Contrary to American belief, Yorkshire Puddings aren’t actual puddings like your basic vanilla, chocolate, or gelatinous swirl. I made this fatal error last winter when my English cousins were deciding on supper for our family: “Yeah, I’d love pudding for dessert!” Red cheeks and a Google search later, I was a mix of chagrin and hunger for authentic British cooking.

Yorkshire Puddings are a type of spongy biscuit made of eggs, flour, and milk. Its pancake-like consistency and bowl appearance are the Buttercup to the Wesley of crown roast and meat gravy. However, cooking these fluff nuggets isn’t easy – 400-degree oil is necessary for the puddings to poof up (which is dangerous if the oil spills out of the muffin tins).

Out of the frying pan and into the…conflagrated oven of flour remnants and egg spittle. Although I set my oven on fire, I finished baking the Yorkshire Puddings; what kind of chef was I if I abandoned my puddings during their inflamed time of need? And they came out incredible and lush – unfortunately, the same could not be said for my cheap oven.

I spent the next week scrubbing my wire racks and oven floor with a baking soda paste. While the experience built character, I wouldn’t bake Yorkshire Puddings next time with more heat/flames than necessary. Here is a BBC-inspired Yorkshire Pudding recipe to keep your fingers and oven unburnt – and your stomach fueled with British cuisine. 

No-Fire Yorkshire Puddings

  • Prep Time:15 mins
  • Cook Time:14 mins
  • Total Time:29 mins
  • Servings:6
  • Medium


  • I cup eggs
  • 1 cup white flour
  • 1/2 cup water
  • 1/2 cup skim milk
  • 1 tsp baking soda
  • A bottle vegetable oil
Amanda Arnone
  • Step 1

    Heat your oven to 400° Fahrenheit - be careful! This is a SUPER HOT temperature, especially when bubbling oil is involved. Put a dash of vegetable oil in each cup of a muffin tin. Fill the tin about 1/4 of the way with oil, enough so you can swirl oil around the tin edges as well.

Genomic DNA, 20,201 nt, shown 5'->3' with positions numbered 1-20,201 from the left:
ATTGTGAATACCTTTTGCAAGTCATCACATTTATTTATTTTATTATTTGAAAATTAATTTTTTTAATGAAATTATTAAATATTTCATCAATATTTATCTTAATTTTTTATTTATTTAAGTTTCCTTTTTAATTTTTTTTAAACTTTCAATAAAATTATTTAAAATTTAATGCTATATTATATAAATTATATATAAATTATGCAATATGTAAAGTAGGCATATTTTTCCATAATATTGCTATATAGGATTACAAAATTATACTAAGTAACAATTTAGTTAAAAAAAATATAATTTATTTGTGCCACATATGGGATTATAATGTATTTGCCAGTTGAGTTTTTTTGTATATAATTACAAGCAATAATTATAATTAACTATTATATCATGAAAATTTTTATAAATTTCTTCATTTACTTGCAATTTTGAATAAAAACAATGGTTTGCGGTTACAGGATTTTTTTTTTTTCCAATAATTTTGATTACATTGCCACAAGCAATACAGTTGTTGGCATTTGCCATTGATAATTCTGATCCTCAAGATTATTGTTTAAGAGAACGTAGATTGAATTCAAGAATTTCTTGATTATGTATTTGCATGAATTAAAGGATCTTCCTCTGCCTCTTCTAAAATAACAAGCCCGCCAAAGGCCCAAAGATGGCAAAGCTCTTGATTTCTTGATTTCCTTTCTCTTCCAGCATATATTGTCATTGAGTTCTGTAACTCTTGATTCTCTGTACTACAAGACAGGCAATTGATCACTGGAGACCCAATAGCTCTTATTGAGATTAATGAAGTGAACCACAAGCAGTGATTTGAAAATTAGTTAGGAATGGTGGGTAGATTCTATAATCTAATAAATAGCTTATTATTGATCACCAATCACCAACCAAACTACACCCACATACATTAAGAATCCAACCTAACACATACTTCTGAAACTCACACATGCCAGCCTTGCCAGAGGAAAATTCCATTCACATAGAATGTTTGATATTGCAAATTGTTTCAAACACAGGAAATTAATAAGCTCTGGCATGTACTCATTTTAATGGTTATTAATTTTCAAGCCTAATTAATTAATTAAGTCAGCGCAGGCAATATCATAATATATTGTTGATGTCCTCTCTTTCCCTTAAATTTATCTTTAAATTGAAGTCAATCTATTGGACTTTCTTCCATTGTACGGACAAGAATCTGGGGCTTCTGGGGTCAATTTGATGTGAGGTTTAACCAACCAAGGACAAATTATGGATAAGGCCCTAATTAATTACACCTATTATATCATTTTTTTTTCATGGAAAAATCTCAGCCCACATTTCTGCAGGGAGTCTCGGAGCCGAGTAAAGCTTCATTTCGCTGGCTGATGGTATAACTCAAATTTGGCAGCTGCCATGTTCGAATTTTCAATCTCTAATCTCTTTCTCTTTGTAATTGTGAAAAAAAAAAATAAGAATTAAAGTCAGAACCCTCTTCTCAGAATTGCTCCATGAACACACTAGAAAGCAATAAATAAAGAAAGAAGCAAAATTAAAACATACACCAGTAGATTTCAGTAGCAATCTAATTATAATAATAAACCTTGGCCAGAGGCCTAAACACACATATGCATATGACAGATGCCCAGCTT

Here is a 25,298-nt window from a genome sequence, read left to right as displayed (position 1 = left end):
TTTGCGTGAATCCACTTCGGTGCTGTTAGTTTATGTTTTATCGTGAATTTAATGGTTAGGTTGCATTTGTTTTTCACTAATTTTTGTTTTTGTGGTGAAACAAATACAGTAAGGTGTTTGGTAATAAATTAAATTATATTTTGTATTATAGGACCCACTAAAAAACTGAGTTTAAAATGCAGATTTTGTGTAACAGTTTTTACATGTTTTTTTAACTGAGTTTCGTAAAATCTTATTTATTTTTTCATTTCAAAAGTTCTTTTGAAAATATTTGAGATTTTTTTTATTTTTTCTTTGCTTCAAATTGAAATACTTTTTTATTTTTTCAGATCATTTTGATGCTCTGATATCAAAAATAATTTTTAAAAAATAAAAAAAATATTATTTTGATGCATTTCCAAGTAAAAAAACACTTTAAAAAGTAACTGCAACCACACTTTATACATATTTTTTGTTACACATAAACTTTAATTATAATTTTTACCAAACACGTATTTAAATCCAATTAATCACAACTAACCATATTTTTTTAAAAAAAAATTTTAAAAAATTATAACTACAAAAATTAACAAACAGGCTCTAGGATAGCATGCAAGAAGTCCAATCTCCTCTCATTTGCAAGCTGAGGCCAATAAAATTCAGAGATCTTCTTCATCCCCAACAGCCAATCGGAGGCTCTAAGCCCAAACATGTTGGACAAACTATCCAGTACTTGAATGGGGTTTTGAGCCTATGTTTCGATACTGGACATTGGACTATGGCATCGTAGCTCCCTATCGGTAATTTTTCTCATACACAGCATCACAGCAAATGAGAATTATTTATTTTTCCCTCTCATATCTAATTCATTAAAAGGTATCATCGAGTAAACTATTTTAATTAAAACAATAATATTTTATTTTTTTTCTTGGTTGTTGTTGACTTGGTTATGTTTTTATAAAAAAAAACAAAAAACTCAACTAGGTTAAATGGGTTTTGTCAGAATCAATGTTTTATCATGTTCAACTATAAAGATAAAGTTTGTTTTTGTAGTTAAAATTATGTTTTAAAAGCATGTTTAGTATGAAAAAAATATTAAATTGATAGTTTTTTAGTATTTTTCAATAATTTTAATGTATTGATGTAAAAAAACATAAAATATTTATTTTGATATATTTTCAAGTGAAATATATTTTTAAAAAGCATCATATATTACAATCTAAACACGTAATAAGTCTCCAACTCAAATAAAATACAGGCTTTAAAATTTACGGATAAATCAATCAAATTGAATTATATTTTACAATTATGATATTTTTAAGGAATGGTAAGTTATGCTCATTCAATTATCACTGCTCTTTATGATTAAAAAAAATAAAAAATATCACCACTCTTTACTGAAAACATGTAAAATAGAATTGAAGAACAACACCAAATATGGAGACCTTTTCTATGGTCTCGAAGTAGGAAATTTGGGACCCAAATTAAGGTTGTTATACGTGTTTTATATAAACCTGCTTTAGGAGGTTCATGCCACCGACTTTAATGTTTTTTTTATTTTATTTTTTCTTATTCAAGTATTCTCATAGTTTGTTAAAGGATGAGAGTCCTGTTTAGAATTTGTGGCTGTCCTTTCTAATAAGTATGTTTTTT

Amanda Arnone
  • Step 2

    Once the oven reaches 400° place the muffin tin with the oil inside.

    #SpoonTip: Make sure to pull out the oven rack so the oil doesn't slosh everywhere. Not today, fire.

    Mackenzie Patel
  • Step 3

    In a separate mixing bowl, combine the eggs, water, flour, milk, and baking soda. Don't be alarmed if there are white lumps in the mixture - that's just the unseparated flour.

    Amanda Arnone
  • Step 4

    Let the oil bubble and simmer for about 10 minutes in the oven.

    Amanda Arnone
  • Step 5

    After 10 minutes, take the muffin tin out (don't forget oven mitts!) and fill each cup with the batter. Leave a little room on top so it doesn't spill everywhere. #SpoonTip: Be quick! Since the oil is piping hot, the batter will begin to fry as soon as it collides with it.

    Amanda Arnone
  • Step 6

    Bake the Yorkshire puddings for 14 minutes. And don't open the oven - the rush of air will affect the rise/shape of the puddings.

    Amanda Arnone
  • Step 7

    Be VERY careful taking the puddings out - after they've cooled and dropped slightly, pour out the excess oil that's collected inside. Enjoy with a crown roast and thick gravy.

    Amanda Arnone

Hungry for some crown roast, gravy, and mashed potatoes yet? All you need is some Alex Turner tunes and a steaming pot of tea, and you'll be a United Kingdom lover in no time. Cheers!